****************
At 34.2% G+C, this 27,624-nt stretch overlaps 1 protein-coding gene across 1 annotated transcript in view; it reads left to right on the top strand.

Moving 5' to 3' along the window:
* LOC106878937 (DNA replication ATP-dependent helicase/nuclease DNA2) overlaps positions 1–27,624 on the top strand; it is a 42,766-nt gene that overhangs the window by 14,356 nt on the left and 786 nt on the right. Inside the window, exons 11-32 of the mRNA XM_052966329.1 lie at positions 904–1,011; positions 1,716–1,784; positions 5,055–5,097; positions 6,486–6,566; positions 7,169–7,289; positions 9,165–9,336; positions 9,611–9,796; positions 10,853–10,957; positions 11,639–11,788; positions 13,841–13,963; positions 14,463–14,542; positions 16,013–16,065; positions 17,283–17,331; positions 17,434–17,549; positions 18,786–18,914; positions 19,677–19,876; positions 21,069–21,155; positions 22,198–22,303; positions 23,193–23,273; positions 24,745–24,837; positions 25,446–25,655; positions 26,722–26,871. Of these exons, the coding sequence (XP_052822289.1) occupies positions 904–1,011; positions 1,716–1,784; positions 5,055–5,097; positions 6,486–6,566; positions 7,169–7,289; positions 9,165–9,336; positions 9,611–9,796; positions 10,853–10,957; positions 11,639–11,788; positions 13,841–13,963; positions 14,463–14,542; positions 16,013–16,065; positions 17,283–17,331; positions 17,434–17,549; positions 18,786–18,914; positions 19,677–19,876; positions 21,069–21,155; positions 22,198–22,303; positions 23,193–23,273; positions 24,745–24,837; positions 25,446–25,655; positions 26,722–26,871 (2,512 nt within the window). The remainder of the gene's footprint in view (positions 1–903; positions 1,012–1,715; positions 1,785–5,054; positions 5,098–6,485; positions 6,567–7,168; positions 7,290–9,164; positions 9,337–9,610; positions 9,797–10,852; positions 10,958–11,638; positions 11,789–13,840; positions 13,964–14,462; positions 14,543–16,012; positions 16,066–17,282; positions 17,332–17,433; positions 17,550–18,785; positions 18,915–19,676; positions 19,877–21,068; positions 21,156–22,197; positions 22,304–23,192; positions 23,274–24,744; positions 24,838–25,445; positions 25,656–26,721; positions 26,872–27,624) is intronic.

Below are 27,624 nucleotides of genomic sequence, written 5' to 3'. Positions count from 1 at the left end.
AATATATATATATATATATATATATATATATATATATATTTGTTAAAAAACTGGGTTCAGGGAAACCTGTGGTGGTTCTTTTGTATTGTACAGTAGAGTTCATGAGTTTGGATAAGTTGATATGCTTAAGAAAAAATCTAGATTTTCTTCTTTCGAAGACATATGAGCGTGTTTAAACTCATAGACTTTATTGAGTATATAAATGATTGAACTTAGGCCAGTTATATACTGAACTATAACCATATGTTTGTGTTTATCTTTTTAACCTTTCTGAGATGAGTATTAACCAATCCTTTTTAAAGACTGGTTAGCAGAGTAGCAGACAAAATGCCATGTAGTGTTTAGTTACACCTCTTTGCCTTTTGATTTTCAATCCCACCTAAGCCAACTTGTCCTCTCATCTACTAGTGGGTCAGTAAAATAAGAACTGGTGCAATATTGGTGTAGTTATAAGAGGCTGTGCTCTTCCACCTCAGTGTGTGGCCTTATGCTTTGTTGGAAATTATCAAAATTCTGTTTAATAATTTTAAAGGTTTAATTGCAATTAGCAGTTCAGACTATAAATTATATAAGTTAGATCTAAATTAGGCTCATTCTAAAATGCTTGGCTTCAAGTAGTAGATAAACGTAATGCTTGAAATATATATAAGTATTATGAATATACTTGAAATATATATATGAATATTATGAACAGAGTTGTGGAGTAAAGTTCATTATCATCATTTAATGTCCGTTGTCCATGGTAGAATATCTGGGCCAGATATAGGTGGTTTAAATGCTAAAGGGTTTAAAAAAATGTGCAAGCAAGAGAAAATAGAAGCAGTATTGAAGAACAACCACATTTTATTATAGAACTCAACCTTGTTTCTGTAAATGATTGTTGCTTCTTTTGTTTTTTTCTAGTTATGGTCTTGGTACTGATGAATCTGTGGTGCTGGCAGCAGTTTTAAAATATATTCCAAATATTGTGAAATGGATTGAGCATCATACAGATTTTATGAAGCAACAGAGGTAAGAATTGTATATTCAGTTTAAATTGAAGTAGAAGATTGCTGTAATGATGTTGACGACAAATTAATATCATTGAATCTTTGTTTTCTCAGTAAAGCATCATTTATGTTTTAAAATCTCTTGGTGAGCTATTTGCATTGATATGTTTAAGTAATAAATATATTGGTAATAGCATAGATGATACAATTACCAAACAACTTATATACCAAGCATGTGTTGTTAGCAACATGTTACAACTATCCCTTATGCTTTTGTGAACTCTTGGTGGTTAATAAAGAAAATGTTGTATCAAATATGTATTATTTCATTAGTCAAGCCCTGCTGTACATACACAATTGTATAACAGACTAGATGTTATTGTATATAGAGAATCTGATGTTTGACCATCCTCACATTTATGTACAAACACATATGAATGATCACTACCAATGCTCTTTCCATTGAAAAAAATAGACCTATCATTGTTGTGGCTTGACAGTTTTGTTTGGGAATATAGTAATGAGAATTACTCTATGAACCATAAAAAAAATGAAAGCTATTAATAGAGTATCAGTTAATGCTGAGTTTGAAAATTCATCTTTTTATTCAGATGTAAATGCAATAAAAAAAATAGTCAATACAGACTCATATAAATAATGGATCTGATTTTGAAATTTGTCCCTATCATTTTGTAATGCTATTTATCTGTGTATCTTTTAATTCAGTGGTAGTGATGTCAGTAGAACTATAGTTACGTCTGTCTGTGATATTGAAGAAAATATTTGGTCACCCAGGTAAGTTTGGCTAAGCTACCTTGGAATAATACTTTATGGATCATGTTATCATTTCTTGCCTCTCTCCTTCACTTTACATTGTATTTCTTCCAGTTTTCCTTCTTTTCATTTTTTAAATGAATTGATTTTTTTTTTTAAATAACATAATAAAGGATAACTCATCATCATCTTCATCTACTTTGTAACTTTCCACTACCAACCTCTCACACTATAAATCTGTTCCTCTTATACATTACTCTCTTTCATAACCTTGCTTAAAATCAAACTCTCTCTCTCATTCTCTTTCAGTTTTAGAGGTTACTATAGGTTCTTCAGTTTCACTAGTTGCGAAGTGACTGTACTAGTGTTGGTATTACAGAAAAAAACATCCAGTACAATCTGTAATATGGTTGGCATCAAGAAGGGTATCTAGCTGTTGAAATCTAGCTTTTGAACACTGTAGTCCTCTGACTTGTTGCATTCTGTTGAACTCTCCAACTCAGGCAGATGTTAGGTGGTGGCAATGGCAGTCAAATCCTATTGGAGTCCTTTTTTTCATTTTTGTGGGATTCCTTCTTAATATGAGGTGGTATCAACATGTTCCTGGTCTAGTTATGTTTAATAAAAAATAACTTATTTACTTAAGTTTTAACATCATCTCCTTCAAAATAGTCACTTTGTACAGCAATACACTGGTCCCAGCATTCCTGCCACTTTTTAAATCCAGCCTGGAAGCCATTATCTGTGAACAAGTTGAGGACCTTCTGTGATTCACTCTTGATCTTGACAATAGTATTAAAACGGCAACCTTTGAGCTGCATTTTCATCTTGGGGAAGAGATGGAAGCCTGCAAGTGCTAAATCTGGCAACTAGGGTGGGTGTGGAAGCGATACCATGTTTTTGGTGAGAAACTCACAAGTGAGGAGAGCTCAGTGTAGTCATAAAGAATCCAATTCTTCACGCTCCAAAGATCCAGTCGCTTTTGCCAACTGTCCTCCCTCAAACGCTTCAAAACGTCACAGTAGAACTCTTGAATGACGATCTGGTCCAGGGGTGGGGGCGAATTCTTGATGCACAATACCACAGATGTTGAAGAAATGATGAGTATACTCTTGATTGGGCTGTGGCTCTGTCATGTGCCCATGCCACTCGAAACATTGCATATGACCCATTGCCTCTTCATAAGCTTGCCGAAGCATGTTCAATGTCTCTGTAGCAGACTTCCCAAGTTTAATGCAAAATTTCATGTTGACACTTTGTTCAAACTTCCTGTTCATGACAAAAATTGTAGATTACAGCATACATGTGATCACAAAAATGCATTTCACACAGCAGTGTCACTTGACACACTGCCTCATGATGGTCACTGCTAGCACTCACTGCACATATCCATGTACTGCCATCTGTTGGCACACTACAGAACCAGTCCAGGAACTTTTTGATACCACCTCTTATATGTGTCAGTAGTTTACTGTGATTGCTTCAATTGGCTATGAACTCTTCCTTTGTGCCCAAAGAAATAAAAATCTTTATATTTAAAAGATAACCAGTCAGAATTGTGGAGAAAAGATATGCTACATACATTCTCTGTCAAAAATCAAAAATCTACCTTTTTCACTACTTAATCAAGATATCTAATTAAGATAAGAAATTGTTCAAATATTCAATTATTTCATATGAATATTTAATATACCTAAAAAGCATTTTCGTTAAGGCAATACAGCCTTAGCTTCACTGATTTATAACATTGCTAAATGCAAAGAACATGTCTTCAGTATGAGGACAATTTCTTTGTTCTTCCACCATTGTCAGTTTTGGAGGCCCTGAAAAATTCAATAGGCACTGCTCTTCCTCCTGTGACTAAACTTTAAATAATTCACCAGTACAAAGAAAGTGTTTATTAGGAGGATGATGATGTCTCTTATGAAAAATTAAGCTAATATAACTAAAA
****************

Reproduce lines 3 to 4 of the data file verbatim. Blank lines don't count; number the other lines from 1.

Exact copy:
* LOC106878937 (DNA replication ATP-dependent helicase/nuclease DNA2) overlaps positions 1–27,624 on the top strand; it is a 42,766-nt gene that overhangs the window by 14,356 nt on the left and 786 nt on the right. Inside the window, exons 11-32 of the mRNA XM_052966329.1 lie at positions 904–1,011; positions 1,716–1,784; positions 5,055–5,097; positions 6,486–6,566; positions 7,169–7,289; positions 9,165–9,336; positions 9,611–9,796; positions 10,853–10,957; positions 11,639–11,788; positions 13,841–13,963; positions 14,463–14,542; positions 16,013–16,065; positions 17,283–17,331; positions 17,434–17,549; positions 18,786–18,914; positions 19,677–19,876; positions 21,069–21,155; positions 22,198–22,303; positions 23,193–23,273; positions 24,745–24,837; positions 25,446–25,655; positions 26,722–26,871. Of these exons, the coding sequence (XP_052822289.1) occupies positions 904–1,011; positions 1,716–1,784; positions 5,055–5,097; positions 6,486–6,566; positions 7,169–7,289; positions 9,165–9,336; positions 9,611–9,796; positions 10,853–10,957; positions 11,639–11,788; positions 13,841–13,963; positions 14,463–14,542; positions 16,013–16,065; positions 17,283–17,331; positions 17,434–17,549; positions 18,786–18,914; positions 19,677–19,876; positions 21,069–21,155; positions 22,198–22,303; positions 23,193–23,273; positions 24,745–24,837; positions 25,446–25,655; positions 26,722–26,871 (2,512 nt within the window). The remainder of the gene's footprint in view (positions 1–903; positions 1,012–1,715; positions 1,785–5,054; positions 5,098–6,485; positions 6,567–7,168; positions 7,290–9,164; positions 9,337–9,610; positions 9,797–10,852; positions 10,958–11,638; positions 11,789–13,840; positions 13,964–14,462; positions 14,543–16,012; positions 16,066–17,282; positions 17,332–17,433; positions 17,550–18,785; positions 18,915–19,676; positions 19,877–21,068; positions 21,156–22,197; positions 22,304–23,192; positions 23,274–24,744; positions 24,838–25,445; positions 25,656–26,721; positions 26,872–27,624) is intronic.

Below are 27,624 nucleotides of genomic sequence, written 5' to 3'. Positions count from 1 at the left end.